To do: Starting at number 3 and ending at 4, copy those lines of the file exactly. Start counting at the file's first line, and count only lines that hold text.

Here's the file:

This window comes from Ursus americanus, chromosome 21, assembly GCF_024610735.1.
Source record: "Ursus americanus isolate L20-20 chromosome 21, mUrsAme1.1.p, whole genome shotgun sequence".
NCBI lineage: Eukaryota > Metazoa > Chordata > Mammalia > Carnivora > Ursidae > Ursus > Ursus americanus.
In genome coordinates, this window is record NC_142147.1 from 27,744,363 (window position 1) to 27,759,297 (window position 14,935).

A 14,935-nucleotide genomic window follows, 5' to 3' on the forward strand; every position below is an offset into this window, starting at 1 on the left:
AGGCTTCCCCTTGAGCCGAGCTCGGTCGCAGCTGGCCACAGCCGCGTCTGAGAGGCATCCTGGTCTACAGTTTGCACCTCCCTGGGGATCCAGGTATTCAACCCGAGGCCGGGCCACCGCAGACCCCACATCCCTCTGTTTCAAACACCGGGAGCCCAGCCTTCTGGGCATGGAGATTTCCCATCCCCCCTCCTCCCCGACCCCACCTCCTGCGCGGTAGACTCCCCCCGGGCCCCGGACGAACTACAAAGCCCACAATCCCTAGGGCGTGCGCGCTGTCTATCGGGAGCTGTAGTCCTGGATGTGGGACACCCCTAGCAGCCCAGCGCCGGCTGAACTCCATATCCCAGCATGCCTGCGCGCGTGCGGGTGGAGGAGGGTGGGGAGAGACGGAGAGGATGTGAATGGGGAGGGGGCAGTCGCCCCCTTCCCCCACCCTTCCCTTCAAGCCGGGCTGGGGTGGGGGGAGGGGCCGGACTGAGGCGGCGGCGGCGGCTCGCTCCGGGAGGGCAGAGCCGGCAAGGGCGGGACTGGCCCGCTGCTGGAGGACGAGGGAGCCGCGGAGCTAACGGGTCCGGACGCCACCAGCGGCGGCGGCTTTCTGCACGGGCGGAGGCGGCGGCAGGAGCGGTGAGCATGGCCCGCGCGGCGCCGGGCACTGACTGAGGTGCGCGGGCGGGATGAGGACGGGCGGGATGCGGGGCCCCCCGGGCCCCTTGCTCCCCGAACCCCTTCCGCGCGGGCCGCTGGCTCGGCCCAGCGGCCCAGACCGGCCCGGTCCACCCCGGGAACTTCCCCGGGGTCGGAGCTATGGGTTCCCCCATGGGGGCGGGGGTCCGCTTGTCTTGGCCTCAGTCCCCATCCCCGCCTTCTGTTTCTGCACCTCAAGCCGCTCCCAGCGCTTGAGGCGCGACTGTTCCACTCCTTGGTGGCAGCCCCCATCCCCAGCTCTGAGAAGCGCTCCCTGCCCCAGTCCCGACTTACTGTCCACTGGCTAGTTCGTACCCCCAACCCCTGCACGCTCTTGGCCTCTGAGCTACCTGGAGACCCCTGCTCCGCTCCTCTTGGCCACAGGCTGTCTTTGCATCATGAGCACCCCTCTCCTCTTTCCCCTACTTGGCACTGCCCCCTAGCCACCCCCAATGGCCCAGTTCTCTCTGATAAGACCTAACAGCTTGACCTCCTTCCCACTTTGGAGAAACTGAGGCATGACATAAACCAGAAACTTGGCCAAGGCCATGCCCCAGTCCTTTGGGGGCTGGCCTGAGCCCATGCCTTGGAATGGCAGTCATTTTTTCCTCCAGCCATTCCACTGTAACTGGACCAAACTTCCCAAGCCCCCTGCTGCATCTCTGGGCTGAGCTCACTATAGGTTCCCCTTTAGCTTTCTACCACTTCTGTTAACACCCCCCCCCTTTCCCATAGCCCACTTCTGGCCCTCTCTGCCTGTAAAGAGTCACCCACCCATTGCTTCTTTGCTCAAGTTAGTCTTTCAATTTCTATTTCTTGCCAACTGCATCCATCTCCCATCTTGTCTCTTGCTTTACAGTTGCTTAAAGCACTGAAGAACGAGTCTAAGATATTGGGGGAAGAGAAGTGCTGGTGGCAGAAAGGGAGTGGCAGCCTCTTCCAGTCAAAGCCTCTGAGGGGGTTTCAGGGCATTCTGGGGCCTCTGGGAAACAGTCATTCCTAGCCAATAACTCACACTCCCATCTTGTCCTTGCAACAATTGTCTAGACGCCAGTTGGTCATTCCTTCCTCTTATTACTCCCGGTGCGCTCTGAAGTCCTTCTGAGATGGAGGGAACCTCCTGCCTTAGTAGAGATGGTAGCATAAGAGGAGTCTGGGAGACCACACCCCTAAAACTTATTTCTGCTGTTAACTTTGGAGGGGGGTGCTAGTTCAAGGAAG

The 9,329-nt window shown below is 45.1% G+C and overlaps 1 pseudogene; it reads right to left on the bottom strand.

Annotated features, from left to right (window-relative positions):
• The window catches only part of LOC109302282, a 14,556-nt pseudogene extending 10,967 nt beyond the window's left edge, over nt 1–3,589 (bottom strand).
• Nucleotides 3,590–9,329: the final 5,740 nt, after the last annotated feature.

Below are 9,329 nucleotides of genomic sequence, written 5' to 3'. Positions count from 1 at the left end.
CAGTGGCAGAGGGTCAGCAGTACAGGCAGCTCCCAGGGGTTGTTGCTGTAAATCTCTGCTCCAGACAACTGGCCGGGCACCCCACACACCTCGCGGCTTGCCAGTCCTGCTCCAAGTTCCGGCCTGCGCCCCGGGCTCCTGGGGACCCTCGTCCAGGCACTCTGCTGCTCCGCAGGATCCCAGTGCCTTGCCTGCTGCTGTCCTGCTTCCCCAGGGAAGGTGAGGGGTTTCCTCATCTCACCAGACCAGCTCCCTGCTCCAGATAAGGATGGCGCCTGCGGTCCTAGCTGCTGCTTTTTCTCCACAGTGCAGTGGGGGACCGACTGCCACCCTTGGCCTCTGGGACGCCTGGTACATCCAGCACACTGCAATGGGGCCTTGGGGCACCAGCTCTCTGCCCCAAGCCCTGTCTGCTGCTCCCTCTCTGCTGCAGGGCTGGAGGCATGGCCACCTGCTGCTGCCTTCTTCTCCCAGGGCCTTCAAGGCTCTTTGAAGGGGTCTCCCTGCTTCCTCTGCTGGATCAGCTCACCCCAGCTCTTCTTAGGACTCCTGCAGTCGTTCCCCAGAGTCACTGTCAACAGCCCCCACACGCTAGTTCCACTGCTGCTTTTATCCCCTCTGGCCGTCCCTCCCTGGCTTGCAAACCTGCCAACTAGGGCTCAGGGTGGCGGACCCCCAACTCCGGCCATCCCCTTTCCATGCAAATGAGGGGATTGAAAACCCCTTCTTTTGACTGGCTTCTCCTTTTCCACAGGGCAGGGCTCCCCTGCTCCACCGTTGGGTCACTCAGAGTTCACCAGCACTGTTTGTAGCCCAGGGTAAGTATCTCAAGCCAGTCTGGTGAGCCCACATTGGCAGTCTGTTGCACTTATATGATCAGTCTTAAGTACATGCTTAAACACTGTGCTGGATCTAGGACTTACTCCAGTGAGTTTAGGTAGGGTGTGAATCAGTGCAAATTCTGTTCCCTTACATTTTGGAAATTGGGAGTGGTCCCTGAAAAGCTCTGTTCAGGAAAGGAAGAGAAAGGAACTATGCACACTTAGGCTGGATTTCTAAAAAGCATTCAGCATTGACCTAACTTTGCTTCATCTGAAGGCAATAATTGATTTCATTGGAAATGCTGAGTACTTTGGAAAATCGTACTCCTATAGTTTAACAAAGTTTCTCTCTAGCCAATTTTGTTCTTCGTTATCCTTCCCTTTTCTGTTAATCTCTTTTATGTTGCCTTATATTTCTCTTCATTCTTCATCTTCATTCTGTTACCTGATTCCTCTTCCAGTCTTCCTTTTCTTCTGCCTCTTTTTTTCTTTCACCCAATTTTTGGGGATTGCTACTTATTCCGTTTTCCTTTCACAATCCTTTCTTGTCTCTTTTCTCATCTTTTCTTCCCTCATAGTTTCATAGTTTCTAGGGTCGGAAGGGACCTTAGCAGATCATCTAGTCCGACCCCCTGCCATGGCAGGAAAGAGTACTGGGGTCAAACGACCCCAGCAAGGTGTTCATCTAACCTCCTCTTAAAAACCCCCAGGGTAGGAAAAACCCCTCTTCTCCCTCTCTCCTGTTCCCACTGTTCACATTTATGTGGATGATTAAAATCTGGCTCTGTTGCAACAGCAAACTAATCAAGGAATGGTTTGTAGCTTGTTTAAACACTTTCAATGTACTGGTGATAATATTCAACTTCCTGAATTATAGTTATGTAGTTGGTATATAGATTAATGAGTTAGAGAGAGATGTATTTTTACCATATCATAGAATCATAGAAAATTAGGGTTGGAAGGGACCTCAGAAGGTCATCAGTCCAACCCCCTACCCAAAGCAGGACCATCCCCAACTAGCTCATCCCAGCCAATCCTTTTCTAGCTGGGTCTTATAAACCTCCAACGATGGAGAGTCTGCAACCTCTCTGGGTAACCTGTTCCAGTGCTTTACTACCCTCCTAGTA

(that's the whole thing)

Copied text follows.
NCBI lineage: Eukaryota > Metazoa > Chordata > Mammalia > Carnivora > Ursidae > Ursus > Ursus americanus.
In genome coordinates, this window is record NC_142147.1 from 27,744,363 (window position 1) to 27,759,297 (window position 14,935).